Because of their constant use in temple festivals, elephants are considered a part of life and society in Kerala. For Keralites, elephants are not wild animals; loved and adored, they are their own kith and kin. When elephants are an integral part of a celebration, people gather in thousands to witness the show and enjoy the accompanying orchestra. There are different kinds of orchestras associated with festivals; in north Kerala, drum concerts (melam) are more common than panchavadyam; in central Kerala, drum concerts and panchavadyam have almost equal importance; and in the south, nadaswaram performances are preferred.

Of the thousands of festivals in Kerala where an elephant parade is an important feature, Thrissur Pooram is the most enchanting. The most popular events of Thrissur Pooram are the divine durbar and the pyrotechnic display. The divine durbar is held in the evening hours of the Pooram day in the ramparts of the south gopuram of the Vadakkumnathan Temple. Fifteen finely decorated elephants from Thirivambady Sree Krishna Temple and Paramekkavu Bhagavathy Temple are aligned in rows, standing face-to-face, 100 meters apart, amidst an ocean of people. The silk parasols atop the elephants are changed every minute, colour after colour in quick succession; peacock feather fans are held aloft and yak tail flywhisks are waved to the tune of the accompanying orchestra. This scene has not been emulated elsewhere in the world. The topography of the southern gopuram also plays a crucial role in creating this spectacle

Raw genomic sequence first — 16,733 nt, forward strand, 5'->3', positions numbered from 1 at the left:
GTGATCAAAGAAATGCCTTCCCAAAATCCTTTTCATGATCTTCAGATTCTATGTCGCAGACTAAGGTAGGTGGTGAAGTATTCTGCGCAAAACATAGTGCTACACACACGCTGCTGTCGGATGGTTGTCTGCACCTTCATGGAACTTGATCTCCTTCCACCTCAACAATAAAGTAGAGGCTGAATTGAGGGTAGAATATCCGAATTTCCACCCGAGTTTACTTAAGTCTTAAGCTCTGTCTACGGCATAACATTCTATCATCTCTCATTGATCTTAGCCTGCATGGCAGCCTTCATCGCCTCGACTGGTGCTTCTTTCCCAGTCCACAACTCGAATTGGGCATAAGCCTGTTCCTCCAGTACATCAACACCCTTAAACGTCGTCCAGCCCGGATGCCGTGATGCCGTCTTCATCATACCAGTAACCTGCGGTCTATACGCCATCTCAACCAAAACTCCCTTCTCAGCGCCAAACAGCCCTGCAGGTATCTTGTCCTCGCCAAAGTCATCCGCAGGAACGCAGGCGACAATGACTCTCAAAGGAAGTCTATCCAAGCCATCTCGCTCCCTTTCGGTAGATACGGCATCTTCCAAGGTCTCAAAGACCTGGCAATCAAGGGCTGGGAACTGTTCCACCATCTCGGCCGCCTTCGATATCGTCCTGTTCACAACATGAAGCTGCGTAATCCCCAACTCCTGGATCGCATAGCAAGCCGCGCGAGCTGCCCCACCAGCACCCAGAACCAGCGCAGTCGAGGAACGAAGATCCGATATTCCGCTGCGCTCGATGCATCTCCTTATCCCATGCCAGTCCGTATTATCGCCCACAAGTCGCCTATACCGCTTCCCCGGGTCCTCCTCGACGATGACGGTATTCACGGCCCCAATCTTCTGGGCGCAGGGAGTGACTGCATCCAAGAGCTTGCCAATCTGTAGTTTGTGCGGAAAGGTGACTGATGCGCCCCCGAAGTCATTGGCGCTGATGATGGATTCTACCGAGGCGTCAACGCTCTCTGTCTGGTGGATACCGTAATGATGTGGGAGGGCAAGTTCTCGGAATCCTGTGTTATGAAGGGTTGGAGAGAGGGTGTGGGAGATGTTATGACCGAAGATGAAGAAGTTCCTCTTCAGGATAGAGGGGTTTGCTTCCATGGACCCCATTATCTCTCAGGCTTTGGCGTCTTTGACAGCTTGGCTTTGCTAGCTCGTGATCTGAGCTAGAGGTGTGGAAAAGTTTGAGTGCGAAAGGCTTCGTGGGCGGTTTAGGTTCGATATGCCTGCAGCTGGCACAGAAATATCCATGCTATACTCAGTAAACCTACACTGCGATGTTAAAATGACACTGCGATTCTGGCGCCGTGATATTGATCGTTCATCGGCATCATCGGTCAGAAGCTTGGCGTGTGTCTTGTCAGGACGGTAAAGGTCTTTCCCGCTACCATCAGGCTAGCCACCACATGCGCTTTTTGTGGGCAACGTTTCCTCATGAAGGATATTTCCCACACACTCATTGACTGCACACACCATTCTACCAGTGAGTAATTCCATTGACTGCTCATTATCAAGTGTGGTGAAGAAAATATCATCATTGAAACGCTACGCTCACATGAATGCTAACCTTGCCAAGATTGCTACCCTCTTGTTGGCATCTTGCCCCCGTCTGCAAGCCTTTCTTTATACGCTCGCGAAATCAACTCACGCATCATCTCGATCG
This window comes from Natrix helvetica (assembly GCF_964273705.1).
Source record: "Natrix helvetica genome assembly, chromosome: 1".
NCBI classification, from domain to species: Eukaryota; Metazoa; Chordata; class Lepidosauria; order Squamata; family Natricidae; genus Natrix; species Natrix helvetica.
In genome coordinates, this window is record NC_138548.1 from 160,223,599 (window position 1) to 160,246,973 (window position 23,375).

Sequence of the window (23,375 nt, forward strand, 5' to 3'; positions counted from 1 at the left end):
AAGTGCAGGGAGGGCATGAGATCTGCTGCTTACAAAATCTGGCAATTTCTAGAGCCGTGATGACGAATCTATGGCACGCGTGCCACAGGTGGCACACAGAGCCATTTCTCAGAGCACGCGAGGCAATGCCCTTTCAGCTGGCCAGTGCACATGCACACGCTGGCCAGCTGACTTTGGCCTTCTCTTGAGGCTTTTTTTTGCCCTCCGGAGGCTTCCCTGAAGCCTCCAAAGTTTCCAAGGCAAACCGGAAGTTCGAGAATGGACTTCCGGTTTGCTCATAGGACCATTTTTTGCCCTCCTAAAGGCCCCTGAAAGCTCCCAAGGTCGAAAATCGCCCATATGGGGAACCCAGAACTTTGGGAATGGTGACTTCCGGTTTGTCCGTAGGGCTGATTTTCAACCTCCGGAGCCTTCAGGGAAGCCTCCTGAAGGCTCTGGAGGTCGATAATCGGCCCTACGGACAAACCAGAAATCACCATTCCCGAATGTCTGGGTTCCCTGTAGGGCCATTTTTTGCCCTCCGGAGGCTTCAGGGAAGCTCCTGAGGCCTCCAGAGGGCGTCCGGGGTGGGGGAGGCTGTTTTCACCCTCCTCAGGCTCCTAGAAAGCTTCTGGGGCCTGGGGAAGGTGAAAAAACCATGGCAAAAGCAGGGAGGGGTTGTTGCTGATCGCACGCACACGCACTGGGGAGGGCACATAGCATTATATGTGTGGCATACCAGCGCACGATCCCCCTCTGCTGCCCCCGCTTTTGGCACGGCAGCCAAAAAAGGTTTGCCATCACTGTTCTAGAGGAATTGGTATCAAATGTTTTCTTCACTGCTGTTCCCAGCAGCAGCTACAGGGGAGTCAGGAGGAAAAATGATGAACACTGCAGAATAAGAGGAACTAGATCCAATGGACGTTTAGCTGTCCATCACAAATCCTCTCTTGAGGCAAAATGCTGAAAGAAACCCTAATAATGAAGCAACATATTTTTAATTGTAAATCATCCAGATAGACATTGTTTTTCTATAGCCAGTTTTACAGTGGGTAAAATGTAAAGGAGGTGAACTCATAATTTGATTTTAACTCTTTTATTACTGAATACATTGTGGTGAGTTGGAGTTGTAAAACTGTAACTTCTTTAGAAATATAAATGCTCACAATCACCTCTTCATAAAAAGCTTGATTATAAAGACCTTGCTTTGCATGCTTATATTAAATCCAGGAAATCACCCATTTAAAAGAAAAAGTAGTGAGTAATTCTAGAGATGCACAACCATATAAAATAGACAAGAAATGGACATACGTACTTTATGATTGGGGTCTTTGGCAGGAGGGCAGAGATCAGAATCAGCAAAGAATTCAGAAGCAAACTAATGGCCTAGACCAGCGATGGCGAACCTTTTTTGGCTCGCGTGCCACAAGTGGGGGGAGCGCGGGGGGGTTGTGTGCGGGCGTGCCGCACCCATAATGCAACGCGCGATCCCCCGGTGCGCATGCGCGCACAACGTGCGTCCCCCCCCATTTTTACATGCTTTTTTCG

Thirty elephants stand face-to-face for Kudamattam in Thrissur Pooram. Image Courtesy: Anil Vijay.
Fig. 2. Thirty elephants stand face-to-face for Kudamattam in Thrissur Pooram (Courtesy: Anil Vijay)
The Thiruvanmbadi Pageant. Image Courtesy: Anil Vijay.
Fig. 3. The Thiruvanmbadi Pageant (Courtesy: Anil Vijay)
A view of the Thrissur Pooram. Image Courtesy: Anil Vijay.
Fig. 4. A view of the Thrissur Pooram (Courtesy: Anil Vijay)